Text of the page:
Nov. 9 (Bloomberg) -- Nokia Oyj, the world’s largest maker of mobile phones, will add swiping and wireless identification features in updates to its new line of Symbian smartphones to compete with Google Inc.’s fast-developing Android platform.
“The biggest threat and biggest opportunity is our ability to keep Symbian fresh and interesting,” Jo Harlow, senior vice president for smartphones at the Espoo, Finland-based company, said in an interview. Near-field communication, which permits users to use their phones as credit cards, transit passes and hotel room keys, will come to “some existing devices” early next year, she said.
Nokia has been slow to incorporate all the desired features into the first release of Symbian 3 because it took time to shift to the Qt programmer toolset and adapt functions it planned for a separate product family called Symbian 4, Harlow said. Her division has increased the number of common features in its smartphones this year and reduced fragmentation.
“In the past if you bought a device, you got one or two software updates,” she said. “We will now begin to deliver software updates more frequently and more of them. Visually, you’ll see some significant upgrades coming, to keep the experience of the device fresh and new for the consumer.”
New Chief Executive Officer Stephen Elop unveiled last month plans to cut 1,800 jobs globally in areas including in smartphones as it moves to a common Symbian development path and shares some functions with the new high-end device platform called MeeGo that it’s developing with Intel Corp.
The process is being further streamlined as Nokia absorbs the activities that were formerly done externally at the multivendor Symbian Foundation.
Nokia announced yesterday that the London-based foundation, which had more than 150 vendors as members, will be converted to a licensing body. Its other functions will become part of developers’ work and it won’t have a separate paid staff.
Samsung Electronics Co. and Sony Ericsson Mobile Communications Ltd., which were board members of the Symbian Foundation, shifted their new products to Android as that platform took off, boosted by its vendor-independent application store and regular software upgrades. That reduced their commitment to take responsibility for more of the approximately 100 “packages” or functions in Symbian.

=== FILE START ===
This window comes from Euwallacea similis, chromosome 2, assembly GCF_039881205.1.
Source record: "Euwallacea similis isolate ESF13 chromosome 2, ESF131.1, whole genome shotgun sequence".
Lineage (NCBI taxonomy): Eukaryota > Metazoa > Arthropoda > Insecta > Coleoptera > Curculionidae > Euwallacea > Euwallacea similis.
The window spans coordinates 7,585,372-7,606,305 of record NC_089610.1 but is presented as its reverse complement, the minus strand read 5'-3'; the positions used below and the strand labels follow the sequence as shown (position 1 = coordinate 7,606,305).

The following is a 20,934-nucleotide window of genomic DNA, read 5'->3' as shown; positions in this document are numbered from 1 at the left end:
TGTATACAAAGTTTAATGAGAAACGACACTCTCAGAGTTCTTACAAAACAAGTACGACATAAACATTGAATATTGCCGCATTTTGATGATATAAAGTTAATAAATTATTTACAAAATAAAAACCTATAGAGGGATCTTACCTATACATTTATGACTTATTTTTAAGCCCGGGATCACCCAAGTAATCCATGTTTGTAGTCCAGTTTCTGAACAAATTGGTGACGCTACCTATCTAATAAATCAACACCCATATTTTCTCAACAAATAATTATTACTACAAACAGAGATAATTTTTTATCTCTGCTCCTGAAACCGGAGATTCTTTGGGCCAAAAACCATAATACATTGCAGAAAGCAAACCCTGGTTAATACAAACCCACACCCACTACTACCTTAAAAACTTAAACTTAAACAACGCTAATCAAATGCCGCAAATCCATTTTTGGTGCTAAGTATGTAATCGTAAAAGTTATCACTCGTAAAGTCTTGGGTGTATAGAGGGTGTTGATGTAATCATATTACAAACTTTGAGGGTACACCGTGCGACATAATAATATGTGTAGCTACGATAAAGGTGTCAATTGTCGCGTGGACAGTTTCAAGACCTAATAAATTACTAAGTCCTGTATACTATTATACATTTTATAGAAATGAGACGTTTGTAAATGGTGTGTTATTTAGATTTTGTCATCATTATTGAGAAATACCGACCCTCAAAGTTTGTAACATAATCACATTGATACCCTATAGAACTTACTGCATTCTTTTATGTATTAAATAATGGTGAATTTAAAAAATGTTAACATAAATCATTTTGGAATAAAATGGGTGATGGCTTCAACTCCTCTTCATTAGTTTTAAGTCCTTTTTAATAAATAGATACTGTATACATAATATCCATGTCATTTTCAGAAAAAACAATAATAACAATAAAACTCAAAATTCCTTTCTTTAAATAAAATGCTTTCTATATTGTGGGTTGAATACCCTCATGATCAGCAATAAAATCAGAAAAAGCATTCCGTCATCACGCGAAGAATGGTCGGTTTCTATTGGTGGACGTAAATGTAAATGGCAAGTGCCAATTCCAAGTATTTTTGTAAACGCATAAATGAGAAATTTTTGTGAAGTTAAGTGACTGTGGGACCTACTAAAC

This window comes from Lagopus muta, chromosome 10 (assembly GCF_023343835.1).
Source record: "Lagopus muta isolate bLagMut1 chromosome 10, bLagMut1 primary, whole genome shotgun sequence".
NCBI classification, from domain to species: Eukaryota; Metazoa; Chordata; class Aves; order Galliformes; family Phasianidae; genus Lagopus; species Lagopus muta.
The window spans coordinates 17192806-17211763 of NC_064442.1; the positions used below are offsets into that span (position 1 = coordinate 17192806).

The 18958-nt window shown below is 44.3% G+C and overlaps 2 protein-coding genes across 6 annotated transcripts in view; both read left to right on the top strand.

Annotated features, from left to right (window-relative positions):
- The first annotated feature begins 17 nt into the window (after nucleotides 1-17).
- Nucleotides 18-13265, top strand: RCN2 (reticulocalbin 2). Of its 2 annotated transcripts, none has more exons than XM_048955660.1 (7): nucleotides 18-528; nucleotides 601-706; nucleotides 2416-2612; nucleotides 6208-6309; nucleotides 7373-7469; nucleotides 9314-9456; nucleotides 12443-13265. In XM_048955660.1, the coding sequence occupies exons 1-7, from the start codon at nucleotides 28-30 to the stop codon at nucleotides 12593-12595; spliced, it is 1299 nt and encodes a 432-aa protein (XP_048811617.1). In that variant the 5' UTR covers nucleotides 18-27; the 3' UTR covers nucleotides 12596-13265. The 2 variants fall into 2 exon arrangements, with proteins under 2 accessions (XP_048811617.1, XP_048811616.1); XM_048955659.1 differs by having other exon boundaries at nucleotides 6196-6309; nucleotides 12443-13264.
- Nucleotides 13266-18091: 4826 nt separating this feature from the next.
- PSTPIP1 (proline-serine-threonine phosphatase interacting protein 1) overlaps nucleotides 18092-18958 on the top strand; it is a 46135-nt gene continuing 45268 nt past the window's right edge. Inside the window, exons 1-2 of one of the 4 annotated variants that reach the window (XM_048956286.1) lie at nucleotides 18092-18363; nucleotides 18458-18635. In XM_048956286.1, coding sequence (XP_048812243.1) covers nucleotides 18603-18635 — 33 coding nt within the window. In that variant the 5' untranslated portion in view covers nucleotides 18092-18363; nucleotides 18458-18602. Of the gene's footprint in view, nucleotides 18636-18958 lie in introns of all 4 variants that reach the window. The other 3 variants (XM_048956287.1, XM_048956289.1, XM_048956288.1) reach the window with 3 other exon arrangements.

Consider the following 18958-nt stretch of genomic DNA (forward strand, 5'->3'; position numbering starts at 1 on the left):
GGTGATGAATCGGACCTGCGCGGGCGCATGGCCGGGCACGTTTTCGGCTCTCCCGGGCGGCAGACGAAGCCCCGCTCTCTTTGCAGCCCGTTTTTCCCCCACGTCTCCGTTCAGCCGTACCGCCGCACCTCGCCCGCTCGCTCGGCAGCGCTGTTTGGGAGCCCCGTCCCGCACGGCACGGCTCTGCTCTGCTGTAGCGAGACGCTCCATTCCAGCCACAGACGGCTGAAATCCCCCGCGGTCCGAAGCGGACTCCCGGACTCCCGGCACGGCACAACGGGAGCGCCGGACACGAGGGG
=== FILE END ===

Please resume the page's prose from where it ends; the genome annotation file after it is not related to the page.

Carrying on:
“The original vision was going to be that the package owners would be spread among a number of companies so you would have had 20 percent of them at Nokia, 20 percent at Sony Ericsson, 20 percent at Samsung -- that didn’t happen,” said Tim Holbrow, executive director of the Symbian Foundation, in an interview. “We had one or two outside Nokia but the main part was still inside Nokia.”
Nokia’s Ovi Store, the only large Symbian-specific application store, currently has 2.7 million downloads a day, Harlow said. The faster, high-resolution touchscreens are attracting “premium games” developers such as Rovio Mobile Ltd., the maker of “Angry Birds,” she said.
Nokia will upgrade its touchscreen text input on Symbian 3 to include split screen, a portrait mode keyboard, and the Swype system for typing connected letter groups, Harlow said.
More than 50 modifications based on early user feedback are planned to roll out to current users early next year.
The C7 model now on sale already has the hardware for NFC, which allows customers to use their handsets for payments and identification at points of sale and access, she said. She wouldn’t comment on whether the other Symbian 3 models had the NFC components.
“NFC is a portfolio play, not a single-device play,” she said. “It works when everyone has it.”
The new Symbian 3 devices, N8, C6 and C7 “are still in ramp-up stage in a number of different countries,” Harlow said, adding that the company had record preorders for the N8. The E7, a business touchscreen with a slide-out keyboard, will ship by the end of the year, she said, declining to give an exact date.
Nokia plans to drive Symbian smartphone prices lower and compete at 120 euros ($167) “and below,” Harlow said. She cited the ability of Symbian handsets to store and navigate maps offline and the ability to pay for apps by phone bill instead of credit card as ways that Nokia is appealing to consumers with less money to spend on smartphones.
Some other handset vendors are still working with Symbian. Japan’s NTT Docomo Inc. this week announced 11 new smartphones running a version of Symbian called Symbian 2, according to an e-mailed statement from the Symbian Foundation.
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